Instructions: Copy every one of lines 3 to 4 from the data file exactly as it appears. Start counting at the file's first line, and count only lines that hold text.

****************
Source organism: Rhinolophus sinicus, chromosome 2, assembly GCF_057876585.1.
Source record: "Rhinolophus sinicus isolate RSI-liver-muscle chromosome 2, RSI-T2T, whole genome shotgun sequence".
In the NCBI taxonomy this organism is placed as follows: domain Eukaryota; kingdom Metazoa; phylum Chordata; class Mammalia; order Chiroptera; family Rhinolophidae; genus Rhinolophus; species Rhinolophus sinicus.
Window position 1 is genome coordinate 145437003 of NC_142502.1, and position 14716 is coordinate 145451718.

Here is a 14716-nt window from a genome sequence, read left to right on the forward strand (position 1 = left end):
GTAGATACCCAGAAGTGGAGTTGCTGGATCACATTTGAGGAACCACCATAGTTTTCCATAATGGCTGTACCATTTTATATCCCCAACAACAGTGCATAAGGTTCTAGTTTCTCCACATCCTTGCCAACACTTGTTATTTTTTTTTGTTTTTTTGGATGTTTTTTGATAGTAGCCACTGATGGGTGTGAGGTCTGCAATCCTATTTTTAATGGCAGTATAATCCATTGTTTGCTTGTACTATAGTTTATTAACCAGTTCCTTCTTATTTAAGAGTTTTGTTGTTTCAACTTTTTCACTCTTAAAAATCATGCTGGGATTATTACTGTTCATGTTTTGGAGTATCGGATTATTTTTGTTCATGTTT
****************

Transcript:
In the NCBI taxonomy this organism is placed as follows: domain Eukaryota; kingdom Metazoa; phylum Chordata; class Mammalia; order Chiroptera; family Rhinolophidae; genus Rhinolophus; species Rhinolophus sinicus.
Window position 1 is genome coordinate 145437003 of NC_142502.1, and position 14716 is coordinate 145451718.